Yes, similar to this. Just imagine it’s a championship game and the end of the 4th. 

washknee.0.gif

Edited by HTTRG3Dynasty

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43 minutes ago, Hunter2_1 said:

Richard-Sherman-face.jpg

Not really. If you look at every facet of that play. The best move was to pass. You can debate the type of pass, but even then if Wilson threw it better it would not be intercepted. The time and down situation meant you needed to pass to get a third play off, the Patriots defense was practically daring them to pass, if you had an incompletion you still had two downs to run it (and because of the time you were never going to run it more than twice anyways), Lynch was not good in short yardage situations, that entire year passes on the goal line were analytically one of the safest passes, that play in particular had been pretty successful for Seattle that year, they got the match up they wanted. 

It really took a lightning in a bottle situation of Belichick being the type of coach to practice that play, Browner being a former Seahawk recognizing that play and informing Butler and jamming the receiver, Butler remembering how he got the play wrong in practice and knowing exactly what to do, and Wilson being a little off with the pass.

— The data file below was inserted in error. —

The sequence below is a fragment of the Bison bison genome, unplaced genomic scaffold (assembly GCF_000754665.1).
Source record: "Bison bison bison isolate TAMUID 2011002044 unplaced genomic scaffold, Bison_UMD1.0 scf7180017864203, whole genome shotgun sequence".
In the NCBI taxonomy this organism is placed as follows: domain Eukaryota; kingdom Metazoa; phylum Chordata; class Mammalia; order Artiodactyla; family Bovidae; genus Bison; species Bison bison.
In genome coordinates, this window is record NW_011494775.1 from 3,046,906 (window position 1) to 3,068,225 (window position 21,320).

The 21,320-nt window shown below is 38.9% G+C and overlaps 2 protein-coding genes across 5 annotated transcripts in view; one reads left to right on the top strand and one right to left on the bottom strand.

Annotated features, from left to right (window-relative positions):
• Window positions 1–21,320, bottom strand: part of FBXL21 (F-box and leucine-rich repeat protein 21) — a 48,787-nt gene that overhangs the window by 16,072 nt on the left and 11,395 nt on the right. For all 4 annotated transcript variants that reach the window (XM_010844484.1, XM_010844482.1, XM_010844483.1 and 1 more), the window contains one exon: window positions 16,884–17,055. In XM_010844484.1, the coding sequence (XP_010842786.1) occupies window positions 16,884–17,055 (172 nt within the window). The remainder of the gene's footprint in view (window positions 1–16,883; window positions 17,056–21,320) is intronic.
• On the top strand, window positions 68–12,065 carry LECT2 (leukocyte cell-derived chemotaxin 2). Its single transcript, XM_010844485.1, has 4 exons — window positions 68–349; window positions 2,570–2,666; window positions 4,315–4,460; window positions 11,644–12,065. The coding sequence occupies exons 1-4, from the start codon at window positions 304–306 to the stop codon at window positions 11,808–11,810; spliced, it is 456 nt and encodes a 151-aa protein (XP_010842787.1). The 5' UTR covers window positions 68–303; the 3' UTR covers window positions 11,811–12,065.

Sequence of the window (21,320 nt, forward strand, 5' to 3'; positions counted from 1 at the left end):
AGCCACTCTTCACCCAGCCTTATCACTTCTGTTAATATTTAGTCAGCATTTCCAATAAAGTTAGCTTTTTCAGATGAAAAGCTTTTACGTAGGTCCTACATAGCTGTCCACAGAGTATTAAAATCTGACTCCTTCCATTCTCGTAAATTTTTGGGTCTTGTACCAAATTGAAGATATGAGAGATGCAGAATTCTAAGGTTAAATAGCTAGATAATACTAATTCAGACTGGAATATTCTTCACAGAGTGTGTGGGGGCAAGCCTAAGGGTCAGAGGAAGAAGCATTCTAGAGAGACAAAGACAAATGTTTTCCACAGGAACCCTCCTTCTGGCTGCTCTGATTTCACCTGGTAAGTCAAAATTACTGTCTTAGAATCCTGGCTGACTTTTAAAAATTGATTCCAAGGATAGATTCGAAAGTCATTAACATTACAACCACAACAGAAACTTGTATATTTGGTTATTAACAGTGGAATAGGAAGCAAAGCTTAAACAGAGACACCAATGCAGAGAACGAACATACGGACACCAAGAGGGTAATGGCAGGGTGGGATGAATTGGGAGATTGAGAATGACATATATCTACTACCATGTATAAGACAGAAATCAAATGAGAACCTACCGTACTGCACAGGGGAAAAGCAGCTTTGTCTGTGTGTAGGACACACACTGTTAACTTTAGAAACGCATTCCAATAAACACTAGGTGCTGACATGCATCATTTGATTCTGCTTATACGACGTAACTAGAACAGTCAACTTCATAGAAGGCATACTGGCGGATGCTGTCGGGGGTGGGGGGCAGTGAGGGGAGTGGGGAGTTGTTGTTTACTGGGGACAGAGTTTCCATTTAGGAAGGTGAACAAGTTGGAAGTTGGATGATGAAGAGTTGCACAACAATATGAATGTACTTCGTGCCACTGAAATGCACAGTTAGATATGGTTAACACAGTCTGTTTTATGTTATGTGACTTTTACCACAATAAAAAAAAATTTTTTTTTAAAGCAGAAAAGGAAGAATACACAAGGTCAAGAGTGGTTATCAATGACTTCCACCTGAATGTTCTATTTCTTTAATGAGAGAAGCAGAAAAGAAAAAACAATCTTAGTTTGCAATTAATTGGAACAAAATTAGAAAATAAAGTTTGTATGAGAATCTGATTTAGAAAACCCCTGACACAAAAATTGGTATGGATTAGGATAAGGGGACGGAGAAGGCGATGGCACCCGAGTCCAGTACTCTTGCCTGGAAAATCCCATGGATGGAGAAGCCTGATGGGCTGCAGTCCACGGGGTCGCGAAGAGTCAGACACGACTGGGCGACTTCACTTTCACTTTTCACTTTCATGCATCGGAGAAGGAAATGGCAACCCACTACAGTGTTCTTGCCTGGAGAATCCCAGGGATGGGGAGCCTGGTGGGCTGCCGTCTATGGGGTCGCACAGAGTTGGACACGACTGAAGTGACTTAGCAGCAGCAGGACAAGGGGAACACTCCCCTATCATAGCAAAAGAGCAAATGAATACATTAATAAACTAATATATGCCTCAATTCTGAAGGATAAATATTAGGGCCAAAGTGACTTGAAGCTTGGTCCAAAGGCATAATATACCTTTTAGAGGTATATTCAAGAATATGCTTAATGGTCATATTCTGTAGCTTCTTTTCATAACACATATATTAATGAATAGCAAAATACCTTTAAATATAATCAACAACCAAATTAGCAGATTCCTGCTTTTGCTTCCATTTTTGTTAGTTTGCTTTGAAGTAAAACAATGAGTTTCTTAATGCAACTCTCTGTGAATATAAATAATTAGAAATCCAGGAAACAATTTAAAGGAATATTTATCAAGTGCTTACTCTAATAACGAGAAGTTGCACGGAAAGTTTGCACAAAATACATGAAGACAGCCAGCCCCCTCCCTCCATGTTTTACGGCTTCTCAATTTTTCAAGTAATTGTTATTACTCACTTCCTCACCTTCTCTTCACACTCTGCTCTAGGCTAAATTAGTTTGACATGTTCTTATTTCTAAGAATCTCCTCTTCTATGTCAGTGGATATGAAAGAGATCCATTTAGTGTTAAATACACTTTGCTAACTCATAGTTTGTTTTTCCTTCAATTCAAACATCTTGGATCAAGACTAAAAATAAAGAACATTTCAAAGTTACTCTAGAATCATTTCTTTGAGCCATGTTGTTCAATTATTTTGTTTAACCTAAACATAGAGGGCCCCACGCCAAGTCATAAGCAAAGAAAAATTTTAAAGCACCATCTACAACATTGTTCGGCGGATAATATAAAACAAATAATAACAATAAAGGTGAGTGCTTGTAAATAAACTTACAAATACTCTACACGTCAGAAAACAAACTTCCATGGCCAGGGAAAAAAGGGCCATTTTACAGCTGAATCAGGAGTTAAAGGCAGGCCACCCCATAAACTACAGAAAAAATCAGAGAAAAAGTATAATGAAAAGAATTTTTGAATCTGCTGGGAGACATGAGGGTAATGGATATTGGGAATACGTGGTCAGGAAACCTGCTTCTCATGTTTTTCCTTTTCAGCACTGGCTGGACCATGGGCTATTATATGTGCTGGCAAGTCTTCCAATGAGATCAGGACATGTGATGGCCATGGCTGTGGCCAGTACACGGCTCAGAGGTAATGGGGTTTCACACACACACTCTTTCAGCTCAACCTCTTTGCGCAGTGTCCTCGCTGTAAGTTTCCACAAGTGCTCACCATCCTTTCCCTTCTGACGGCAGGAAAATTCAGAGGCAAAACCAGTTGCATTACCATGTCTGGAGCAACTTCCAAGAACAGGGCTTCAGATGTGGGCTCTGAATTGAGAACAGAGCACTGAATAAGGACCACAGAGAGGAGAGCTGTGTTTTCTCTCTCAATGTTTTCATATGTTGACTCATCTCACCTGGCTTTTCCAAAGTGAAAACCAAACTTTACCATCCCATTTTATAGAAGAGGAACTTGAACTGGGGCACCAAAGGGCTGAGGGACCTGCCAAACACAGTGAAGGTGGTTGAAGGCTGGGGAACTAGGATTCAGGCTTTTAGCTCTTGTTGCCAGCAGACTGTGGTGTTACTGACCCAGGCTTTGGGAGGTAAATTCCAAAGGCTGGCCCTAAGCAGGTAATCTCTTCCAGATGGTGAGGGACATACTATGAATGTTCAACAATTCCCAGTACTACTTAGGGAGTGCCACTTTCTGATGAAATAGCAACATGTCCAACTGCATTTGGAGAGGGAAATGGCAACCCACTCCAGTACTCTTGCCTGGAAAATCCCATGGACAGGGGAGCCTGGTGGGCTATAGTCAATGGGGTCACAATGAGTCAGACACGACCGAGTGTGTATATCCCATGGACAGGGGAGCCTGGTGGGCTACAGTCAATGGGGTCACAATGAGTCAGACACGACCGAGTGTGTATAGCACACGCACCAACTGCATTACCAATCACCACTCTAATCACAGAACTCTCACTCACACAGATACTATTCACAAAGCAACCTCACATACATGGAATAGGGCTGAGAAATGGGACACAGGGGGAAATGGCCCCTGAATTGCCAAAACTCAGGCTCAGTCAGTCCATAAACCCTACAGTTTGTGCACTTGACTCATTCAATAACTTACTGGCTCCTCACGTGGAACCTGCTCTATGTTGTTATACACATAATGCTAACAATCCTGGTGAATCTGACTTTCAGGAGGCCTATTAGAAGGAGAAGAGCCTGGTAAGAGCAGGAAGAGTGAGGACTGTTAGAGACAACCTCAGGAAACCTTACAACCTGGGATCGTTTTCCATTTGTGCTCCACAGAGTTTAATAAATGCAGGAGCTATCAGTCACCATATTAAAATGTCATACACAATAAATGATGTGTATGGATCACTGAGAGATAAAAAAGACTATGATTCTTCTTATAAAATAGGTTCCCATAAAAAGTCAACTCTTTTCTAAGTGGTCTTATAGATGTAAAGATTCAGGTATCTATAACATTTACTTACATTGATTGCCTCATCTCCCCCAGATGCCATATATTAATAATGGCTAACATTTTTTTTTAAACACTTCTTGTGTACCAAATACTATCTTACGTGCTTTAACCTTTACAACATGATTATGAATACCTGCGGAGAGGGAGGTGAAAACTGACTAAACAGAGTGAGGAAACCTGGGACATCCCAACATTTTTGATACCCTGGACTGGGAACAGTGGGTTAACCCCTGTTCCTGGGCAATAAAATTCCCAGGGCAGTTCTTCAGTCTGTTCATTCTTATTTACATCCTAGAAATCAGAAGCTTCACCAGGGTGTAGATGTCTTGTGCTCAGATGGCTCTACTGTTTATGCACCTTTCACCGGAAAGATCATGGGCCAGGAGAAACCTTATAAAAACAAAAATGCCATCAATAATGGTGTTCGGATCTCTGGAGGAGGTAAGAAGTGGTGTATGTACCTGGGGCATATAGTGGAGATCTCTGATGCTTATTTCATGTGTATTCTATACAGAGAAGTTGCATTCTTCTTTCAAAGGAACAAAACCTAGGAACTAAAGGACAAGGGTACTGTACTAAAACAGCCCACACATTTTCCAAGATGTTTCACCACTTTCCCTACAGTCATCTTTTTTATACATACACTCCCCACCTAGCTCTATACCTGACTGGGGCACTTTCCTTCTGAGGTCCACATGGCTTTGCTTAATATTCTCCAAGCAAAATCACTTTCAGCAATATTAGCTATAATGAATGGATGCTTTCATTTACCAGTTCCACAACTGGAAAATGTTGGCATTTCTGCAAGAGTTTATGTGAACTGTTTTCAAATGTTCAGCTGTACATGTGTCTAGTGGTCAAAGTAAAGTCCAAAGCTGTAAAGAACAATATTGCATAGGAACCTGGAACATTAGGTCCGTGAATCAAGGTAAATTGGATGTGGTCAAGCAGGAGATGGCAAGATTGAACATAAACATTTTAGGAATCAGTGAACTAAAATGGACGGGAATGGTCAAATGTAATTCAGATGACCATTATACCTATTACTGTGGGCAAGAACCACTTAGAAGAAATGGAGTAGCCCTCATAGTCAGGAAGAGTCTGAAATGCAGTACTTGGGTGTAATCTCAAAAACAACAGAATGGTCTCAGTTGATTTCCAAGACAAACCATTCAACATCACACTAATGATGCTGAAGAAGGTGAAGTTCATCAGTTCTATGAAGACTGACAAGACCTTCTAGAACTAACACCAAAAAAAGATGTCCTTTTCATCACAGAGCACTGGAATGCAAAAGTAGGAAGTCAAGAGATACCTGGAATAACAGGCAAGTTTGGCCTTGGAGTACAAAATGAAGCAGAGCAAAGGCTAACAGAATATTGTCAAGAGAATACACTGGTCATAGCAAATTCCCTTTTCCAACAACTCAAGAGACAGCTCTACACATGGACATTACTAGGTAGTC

Based off the in game situation, that was actually a really smart call and 99.9% of the time is either going to be a TD or the receiver drops the ball and it's an incompletion (which stopping the clock was also favorable to the Seahawks there). 

That's the complete opposite of he JR Smith scenario where he clearly had no idea what was going on in the game when he got the rebound and didn't analyze both the score and the game clock. 

Bostick was probably a closer comparison because he had Jordy Nelson behind him and there was no reason to make that mistake. It was a player losing focus of the situation.